In the United States, for example, the paper explains that governments provide public funding, infrastructure, and tax incentives to support the development of biopharmaceutical hubs, and the industry then helps contribute to regional economic growth. But the research team argues that these policies also turn public resources into private profits, creating corporate monopolies that reduce the affordability and accessibility of medications for populations both locally and globally.

Countries like China and Singapore take different approaches that aim to capture increased health benefits alongside the economic value of biopharmaceutical innovation, the paper shows. It details how China’s policies focus partly on domestic procurement and production of medicines to support biosecurity goals. And Singapore encourages companies to tailor medicines to the needs of the local population by hosting clinical trials and serving as an experimental frontier. However, biomedical development is still primarily market-based under both models.

Meanwhile, South Africa’s public healthcare system provides antiretroviral drugs to citizens for AIDS treatment, and the paper discusses how the government’s role in purchasing such medications relates to its efforts to regulate monopoly pricing. South Africa also promotes domestic production of essential medicines and is working toward state production of active pharmaceutical ingredients. In the wake of the coronavirus pandemic, the World Health Organization picked Cape Town, South Africa, to serve as a new mRNA vaccine hub, with the goal of both producing medications and sharing technology throughout the Global South. 

The paper argues that the new Cape Town mRNA hub, in particular, shows how a different type of governance of the biopharmaceutical industry is possible. The researchers also shared some evidence of changes that might be coming to the United States. For example, the paper discusses how medicare price caps and other recent federal policies, along with efforts by the state of California to produce its own insulin, successfully pressured the biopharmaceutical industry to lower costs of the medication.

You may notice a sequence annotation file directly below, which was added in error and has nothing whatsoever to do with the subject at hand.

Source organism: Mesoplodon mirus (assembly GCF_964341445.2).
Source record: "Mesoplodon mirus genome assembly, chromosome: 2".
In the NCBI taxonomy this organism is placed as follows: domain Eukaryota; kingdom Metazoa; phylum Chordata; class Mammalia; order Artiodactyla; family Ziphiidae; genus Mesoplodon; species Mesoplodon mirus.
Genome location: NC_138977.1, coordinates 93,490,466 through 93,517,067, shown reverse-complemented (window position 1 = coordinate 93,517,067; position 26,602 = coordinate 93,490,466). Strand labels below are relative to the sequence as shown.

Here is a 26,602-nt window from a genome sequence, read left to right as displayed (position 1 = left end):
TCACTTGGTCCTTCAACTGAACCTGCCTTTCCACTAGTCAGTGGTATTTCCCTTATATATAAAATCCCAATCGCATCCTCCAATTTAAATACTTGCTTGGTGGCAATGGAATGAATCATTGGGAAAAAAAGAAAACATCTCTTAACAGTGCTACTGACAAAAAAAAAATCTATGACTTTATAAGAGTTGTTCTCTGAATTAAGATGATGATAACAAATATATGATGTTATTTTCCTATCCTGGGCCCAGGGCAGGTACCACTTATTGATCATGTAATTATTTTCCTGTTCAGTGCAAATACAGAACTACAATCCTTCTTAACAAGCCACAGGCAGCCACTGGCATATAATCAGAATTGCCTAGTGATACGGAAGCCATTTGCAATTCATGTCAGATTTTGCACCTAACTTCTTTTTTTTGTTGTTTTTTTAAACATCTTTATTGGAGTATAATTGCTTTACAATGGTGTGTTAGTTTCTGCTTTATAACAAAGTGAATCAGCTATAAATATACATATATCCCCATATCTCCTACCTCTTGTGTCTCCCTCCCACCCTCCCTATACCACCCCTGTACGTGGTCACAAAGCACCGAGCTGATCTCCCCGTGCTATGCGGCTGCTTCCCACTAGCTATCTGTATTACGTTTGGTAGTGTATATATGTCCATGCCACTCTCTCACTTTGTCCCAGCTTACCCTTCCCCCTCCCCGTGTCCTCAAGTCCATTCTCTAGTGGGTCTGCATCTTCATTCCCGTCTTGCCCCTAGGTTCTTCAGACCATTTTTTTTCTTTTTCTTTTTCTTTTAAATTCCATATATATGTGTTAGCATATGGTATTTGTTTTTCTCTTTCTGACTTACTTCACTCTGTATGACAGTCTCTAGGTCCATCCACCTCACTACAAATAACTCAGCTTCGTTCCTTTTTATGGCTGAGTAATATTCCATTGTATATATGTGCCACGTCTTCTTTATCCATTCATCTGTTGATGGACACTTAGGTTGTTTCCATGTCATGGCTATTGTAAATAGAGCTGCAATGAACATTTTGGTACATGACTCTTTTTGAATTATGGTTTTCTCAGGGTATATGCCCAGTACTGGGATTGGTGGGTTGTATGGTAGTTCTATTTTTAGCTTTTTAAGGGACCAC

“Those efforts have made great progress in pushing down the prices on insulin, and this is a lifesaving transformation,” Sparke said. “People were rationing supplies because they couldn’t afford the amount of medicine that they needed, and some people were dying as a result. Now, that’s going to change. This is a huge policy achievement, not least of all here in California, that really should be more widely acknowledged.”

For undergraduate student coauthor Ted Malpass, studying this success story was one of the most exciting aspects of the research. Malpass, who recently graduated with a degree in politics, is a type 1 diabetic and has sometimes struggled to afford insulin. Those experiences inspired him to found a chapter of Universities Allied for Universal Medicines (UAEM) at UC Santa Cruz and to join the research team working on the article. Now, Malpass hopes to continue his advocacy for affordable healthcare through his career. 

“Being able to work with a faculty member on something I care about passionately was a huge highlight for my experience at UC Santa Cruz,” he said. “When it comes to people trying to improve access to essential medicines, I'm always an advocate and a defender, so I’ll continue to engage and learn more while implementing solutions for all future patients.”